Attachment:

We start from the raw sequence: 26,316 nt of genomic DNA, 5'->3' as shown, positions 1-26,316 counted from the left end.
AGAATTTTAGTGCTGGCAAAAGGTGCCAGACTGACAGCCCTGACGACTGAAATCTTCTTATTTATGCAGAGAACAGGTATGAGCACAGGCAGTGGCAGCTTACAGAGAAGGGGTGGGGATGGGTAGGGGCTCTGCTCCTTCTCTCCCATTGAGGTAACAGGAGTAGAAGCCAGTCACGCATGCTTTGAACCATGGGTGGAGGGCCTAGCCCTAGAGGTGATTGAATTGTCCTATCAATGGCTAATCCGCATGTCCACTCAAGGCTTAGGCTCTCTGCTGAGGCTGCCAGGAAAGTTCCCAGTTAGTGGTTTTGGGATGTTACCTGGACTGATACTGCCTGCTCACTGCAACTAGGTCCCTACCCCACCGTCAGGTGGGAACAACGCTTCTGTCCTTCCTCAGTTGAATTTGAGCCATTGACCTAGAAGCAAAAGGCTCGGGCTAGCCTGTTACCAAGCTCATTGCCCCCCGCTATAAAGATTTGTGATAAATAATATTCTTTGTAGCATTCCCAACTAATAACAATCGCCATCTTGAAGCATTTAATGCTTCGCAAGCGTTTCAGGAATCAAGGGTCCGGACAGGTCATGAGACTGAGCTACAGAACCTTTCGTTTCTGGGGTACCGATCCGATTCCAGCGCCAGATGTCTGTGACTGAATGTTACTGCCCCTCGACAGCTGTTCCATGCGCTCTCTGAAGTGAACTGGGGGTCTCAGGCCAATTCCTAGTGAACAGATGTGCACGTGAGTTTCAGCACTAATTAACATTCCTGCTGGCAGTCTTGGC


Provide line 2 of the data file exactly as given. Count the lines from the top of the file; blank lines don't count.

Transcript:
AGAATTTTAGTGCTGGCAAAAGGTGCCAGACTGACAGCCCTGACGACTGAAATCTTCTTATTTATGCAGAGAACAGGTATGAGCACAGGCAGTGGCAGCTTACAGAGAAGGGGTGGGGATGGGTAGGGGCTCTGCTCCTTCTCTCCCATTGAGGTAACAGGAGTAGAAGCCAGTCACGCATGCTTTGAACCATGGGTGGAGGGCCTAGCCCTAGAGGTGATTGAATTGTCCTATCAATGGCTAATCCGCATGTCCACTCAAGGCTTAGGCTCTCTGCTGAGGCTGCCAGGAAAGTTCCCAGTTAGTGGTTTTGGGATGTTACCTGGACTGATACTGCCTGCTCACTGCAACTAGGTCCCTACCCCACCGTCAGGTGGGAACAACGCTTCTGTCCTTCCTCAGTTGAATTTGAGCCATTGACCTAGAAGCAAAAGGCTCGGGCTAGCCTGTTACCAAGCTCATTGCCCCCCGCTATAAAGATTTGTGATAAATAATATTCTTTGTAGCATTCCCAACTAATAACAATCGCCATCTTGAAGCATTTAATGCTTCGCAAGCGTTTCAGGAATCAAGGGTCCGGACAGGTCATGAGACTGAGCTACAGAACCTTTCGTTTCTGGGGTACCGATCCGATTCCAGCGCCAGATGTCTGTGACTGAATGTTACTGCCCCTCGACAGCTGTTCCATGCGCTCTCTGAAGTGAACTGGGGGTCTCAGGCCAATTCCTAGTGAACAGATGTGCACGTGAGTTTCAGCACTAATTAACATTCCTGCTGGCAGTCTTGGC